Sep 9, 2008

People listening

i've discovered a new pastime, not people watching but people listening. not eavesdropping, mind you, but sitting on a balcony listening to the sounds of a small town come alive in the morning, or go to sleep in the evening - or not go to sleep as the case may be. sounds of life. i guess i've been doing this along the way - sounds of muslim prayer call, sounds of the ocean roaring, sounds of tibetan buddhist prayer wheels spinning or markets bustling, but i once again had a revelation of how eye (or ear) opening it is to just sit, and listen, in stillness. sometimes i'm so focused on the visuals and making photographs that i perhaps forget to hear on top of see.

this particular rural town is called Teotitlan, in the Oaxaca Valley, Mexico known for its weaving - literally every household has at least one loom (yes, I've switched continents since my last blog entry). a brief and likely incomplete list of the town rumblings: roosters (of course), packs of dogs barking, donkeys, sheep, children's chatter, church bells ringing, public service announcements over a loud speaker delivered around town via a pickup truck, marching bands and fireworks (both of the latter literally at all hours of the day).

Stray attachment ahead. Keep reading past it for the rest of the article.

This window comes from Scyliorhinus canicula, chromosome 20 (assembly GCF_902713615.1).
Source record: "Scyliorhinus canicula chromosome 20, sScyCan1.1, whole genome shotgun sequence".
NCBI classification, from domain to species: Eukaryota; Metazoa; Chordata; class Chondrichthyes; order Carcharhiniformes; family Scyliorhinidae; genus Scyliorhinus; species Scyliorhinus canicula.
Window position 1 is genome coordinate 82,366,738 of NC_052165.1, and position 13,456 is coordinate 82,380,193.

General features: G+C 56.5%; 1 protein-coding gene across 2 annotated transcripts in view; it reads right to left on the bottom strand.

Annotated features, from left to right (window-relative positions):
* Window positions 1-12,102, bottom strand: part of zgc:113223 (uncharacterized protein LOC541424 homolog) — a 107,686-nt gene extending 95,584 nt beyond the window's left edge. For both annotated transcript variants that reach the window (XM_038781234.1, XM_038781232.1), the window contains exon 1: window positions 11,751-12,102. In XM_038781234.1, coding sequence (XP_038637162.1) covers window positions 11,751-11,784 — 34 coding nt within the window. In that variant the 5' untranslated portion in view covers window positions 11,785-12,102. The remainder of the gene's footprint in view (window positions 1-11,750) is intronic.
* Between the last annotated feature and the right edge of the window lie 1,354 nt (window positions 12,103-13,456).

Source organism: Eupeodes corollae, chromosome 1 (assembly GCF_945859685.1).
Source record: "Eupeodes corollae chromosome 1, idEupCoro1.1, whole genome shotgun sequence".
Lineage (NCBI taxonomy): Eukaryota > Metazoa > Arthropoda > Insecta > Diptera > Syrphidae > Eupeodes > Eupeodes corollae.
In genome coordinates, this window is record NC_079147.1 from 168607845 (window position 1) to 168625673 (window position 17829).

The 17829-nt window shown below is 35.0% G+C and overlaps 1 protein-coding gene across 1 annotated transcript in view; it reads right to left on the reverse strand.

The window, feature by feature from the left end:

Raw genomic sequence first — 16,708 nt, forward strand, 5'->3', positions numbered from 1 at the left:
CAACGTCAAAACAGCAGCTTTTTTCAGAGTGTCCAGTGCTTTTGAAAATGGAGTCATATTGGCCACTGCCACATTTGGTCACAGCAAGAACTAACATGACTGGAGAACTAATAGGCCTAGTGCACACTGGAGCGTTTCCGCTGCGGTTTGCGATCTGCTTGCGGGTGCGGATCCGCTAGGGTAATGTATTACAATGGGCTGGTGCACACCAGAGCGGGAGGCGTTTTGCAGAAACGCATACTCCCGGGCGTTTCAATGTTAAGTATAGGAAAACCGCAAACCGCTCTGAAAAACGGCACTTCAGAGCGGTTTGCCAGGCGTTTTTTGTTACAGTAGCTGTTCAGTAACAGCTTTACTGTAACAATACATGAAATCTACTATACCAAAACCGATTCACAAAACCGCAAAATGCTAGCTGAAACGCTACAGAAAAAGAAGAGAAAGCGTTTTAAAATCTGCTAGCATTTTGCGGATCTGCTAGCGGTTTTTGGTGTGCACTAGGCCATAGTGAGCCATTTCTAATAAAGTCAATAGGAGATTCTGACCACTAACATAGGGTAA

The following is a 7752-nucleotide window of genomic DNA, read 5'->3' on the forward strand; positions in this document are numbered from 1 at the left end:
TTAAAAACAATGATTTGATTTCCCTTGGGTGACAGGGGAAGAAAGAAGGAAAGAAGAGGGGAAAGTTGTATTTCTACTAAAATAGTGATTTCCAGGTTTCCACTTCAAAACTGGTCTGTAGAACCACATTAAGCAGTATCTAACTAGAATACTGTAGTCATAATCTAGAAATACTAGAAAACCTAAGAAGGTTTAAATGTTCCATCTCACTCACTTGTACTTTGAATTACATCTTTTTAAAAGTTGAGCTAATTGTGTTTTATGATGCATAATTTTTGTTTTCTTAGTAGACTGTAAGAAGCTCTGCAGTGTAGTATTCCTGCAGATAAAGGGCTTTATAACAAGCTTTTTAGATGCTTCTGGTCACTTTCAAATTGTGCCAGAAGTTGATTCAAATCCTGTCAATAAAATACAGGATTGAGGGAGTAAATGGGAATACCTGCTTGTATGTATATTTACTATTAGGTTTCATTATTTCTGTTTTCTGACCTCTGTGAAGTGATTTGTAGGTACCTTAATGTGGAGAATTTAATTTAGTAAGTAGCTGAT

speaking of fireworks, adrienne and I happened upon an nighttime saint's day celebration outside a church in the city of Oaxaca. Adrienne spontaneously bought a plane ticket to join me in oaxaca for 2 1/2 weeks 5 days before departure - i adore spontaneity! Anyhow, we joined the crowd close to the action, the action being men taking turns putting a roughly built wooden donkey over their heads like a giant mask and dancing around. the kicker is that the donkey was adorned with fireworks, spinning an crackling - on their heads! they would swoop in close to the crowd and we'd all instinctively lean back, hoping the sparks wouldn't land on us. wild. i'm greatly looking forward to what daredevil acts will occur on Sept 15 - independence day.

i can't write about oaxaca without mentioning the mole and chocolate (tortillas, mango, avocado tambien). oaxacans drink bowls of hot chocolate & dip bread for breakfast. you have to experience both yourself, that's all i can say. oh, and the markets - crazy. oh, and the catholics here are some of the most devout I've witnessed.

we're now at the beach in Puerto Escondido, a surfer's haven. while neither of us surf, we certainly enjoy watching and falling asleep to the sounds of the waves breaking.